Aside from the luminous event of Pascal holidays, Romania witnessed a string of most difficult experiences, as the welcome rainfalls following a prolonged drought has been quite damaging here and there despite water levels being nowhere near those seen in the past. Roads, Roads and bridges were damaged, and some localities stranded in Valcea County and the Olt Valley. With the coming of spring, unemployment goes up, and not down at it used to at this time of the year, mostly among high school and university graduates, and this is exactly why they make the bulk of the unemployed seeking to emigrate abroad, or the employees paid under the table, with work accidents as the immediate result. The public is hardly aware of these facts, and even when they do, the information is scarce and brief at best.Public attention is instead focused on actions by the so-called “civil society” against a recent bill of law on the psychological counselling of pregnant women seeking an abortion.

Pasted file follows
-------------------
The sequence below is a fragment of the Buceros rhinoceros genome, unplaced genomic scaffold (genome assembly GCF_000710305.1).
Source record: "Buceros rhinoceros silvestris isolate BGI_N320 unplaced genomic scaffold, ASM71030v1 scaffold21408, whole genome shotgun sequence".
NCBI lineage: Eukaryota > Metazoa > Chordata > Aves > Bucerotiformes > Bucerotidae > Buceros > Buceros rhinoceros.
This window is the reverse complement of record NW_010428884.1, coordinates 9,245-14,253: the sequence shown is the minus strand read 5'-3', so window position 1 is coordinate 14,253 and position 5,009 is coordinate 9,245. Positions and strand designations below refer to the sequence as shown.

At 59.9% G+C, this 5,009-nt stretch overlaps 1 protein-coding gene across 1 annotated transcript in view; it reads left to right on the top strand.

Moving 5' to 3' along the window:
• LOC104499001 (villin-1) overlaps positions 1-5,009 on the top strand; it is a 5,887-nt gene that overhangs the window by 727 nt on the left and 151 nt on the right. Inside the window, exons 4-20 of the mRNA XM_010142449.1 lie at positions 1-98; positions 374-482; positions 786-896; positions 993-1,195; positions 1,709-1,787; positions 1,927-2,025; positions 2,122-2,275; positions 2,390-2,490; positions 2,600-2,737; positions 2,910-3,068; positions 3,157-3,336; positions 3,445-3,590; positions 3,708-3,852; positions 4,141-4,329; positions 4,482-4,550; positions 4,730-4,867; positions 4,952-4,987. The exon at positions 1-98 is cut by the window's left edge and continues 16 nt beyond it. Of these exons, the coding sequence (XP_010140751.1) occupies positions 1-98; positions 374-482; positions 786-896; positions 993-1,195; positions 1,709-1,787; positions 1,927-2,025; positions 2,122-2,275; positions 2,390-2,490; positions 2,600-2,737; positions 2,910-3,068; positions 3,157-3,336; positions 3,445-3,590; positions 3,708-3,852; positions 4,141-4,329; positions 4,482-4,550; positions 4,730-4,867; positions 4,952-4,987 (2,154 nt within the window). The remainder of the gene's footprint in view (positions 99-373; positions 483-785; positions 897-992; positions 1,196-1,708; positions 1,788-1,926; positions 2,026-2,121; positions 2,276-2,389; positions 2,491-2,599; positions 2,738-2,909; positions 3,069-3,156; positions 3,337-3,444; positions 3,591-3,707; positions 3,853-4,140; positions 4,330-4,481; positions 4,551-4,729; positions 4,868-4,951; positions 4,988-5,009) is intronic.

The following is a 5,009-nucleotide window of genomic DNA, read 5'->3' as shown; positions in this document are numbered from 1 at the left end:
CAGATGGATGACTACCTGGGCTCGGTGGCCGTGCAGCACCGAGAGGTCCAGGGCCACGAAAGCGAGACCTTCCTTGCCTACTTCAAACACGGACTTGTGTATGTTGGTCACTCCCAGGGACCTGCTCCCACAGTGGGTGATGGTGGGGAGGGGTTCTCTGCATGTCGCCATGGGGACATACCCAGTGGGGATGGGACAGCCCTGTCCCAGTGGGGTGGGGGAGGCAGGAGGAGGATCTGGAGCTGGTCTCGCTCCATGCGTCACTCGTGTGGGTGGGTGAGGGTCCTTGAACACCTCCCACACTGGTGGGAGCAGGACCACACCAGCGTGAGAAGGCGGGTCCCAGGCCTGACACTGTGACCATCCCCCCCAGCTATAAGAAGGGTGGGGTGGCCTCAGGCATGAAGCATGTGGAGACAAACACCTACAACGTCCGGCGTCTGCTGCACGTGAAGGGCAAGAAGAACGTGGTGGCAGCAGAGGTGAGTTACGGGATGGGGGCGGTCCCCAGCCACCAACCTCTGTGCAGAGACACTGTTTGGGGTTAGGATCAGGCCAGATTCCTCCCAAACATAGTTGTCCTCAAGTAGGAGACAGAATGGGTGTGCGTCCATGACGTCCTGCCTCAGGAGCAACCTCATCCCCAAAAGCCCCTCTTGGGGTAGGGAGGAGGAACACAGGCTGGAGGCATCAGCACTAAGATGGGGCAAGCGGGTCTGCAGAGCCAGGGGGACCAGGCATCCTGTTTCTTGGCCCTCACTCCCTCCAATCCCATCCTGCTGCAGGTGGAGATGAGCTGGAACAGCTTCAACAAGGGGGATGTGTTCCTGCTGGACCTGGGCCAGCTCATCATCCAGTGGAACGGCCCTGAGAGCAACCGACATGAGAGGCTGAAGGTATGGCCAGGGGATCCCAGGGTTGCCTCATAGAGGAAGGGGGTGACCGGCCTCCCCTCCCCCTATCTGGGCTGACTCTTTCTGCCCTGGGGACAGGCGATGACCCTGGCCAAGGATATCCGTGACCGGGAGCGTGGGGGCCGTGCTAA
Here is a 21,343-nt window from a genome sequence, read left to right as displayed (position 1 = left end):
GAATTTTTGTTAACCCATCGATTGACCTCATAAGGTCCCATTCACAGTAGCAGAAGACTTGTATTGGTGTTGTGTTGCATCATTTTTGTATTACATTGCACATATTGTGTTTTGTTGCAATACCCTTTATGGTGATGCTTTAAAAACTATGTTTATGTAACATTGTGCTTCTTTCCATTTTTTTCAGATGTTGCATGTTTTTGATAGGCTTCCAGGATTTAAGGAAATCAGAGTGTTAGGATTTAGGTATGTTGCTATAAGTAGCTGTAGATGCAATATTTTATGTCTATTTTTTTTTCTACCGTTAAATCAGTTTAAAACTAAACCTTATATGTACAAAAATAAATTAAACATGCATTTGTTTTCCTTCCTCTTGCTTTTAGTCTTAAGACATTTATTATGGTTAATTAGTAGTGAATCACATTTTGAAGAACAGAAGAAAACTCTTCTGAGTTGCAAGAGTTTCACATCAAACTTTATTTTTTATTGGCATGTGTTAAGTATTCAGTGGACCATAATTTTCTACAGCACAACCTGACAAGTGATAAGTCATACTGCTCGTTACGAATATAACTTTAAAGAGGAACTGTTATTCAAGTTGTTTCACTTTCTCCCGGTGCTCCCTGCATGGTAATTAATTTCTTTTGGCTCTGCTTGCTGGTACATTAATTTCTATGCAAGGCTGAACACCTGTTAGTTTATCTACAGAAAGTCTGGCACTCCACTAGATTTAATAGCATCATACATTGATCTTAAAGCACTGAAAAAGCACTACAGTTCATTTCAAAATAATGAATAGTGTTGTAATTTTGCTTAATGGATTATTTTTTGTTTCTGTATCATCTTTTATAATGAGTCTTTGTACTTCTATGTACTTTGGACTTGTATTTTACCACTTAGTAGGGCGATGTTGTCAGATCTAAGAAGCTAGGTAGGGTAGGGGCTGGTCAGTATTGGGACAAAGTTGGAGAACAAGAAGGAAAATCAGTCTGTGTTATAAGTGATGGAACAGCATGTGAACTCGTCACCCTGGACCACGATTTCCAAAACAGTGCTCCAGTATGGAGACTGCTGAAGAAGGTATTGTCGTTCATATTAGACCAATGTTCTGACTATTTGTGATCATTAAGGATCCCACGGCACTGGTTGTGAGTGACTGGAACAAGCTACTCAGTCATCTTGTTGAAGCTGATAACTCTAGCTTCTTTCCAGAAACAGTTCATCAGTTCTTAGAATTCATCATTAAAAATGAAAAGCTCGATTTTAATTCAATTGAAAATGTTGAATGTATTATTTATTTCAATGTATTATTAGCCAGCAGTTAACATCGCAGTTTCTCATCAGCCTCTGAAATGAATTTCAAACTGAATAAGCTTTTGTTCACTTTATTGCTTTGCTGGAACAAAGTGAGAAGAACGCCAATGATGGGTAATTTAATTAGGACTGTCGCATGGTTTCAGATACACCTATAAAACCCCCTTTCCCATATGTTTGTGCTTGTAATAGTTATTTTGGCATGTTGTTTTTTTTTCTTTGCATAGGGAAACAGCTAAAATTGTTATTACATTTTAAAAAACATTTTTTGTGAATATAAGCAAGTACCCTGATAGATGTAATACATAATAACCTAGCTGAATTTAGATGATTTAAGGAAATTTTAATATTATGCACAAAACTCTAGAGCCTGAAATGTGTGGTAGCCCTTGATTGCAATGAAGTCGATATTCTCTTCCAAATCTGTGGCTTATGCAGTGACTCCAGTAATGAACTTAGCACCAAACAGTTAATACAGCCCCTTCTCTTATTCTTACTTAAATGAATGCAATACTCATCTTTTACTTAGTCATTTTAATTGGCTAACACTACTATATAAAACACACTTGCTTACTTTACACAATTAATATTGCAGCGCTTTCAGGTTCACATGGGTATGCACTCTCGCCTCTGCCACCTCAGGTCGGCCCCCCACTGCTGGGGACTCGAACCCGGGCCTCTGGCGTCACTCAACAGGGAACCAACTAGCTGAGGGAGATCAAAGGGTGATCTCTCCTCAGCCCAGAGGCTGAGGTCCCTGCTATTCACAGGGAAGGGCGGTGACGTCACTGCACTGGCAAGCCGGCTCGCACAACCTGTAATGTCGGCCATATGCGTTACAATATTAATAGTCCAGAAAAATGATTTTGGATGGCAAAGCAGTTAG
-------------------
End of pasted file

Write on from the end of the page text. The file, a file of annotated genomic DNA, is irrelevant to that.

Obscure, yet virulent factors attack it on grounds of banning abortions infringes on individual rights, and therefore anti-democratic and dictatorial, and of trying to turn the clock back more than 40 years. While debates are welcome, unless impartial, it turns into the opposite of what it should be actually. Instead of laying emphasis on the optimum solution irrespective of the issue, it boosts exactly the tragic aspect of any social problem left unsolved, such as the demographic issue, considering Romania is experiencing a demographic bust. Official statistics show that the number of abortions made over the past 50 years in this country near 22 million, which means a Romanian population roughly the size of that in 1990 has vanished.This phenomenon is even more tragic as abortions are proclaimed as “an attribute of individual freedom”, a monstrous “European openness” that led to the number of abortions in this county exceeding the 1 million mark, a tragic reality compounded by Romania also having the highest infant mortality rate, and an increasingly high incidence of cardio-vascular, broncho-pulmonary and renal diseases, diabetes and even AIDS, Romania’s fate appears to be sealed, even if its name may remain, considering the growth of Roma population by a percentage rate matching the decline of ethnic Romanians.However, this tragic reality does not mean abortions shall be banned, as pregnant women are the ones to decide whether they want to have a baby or not, mainly that such decision is induced by the chronic poverty that more than half of Romania’s population has been struggling with for the past two decades. Thirty-four percent of Romanian pregnant women never get to see a doctor either from lack of money, transportation, or doctors available. As a result, the infant mortality rate is rising year by year, mostly in the rural environment. Moreover, over 50 pc of Romania’s female population is unaware even of a rudimentary sexual education, despite the pathetic promises made by the many education ministers during the past twenty something years. The paltry health and education budgets would not help improve the situation either, with the former set at a meagre 4 pc, way lower than the EU average of 11 per cent. Decision makers, irrespective of their political hue, are unable to substantially reduce neither tax dodging, oil pipe thefts or cigarette smuggling, nor corruption deeds. What then could be abnormal about a pregnant woman receiving free psychological counselling? Should not this be a means to fill their medical and educational gaps? We should nonetheless admit that the suspicions surrounding the fairness of government decisions, given many of them are the outcome of underground manoeuvres, such as those that compelled the premier to give additional funds to government ministers to ‘personally” organize the upcoming election campaign. Such actions also prove an incentive to frequent blackmailing and threats against Romania. Its production playing such an important role, led to some historians to say that Romania was admitted to the EU only after its domestic production, medicines included, had been done with. This is how Romania has become a lucrative consumer market for foreign manufacturers, who transfer their profits abroad, while many of our fellow nationals facing the spectre of an early death remain “ours” forever..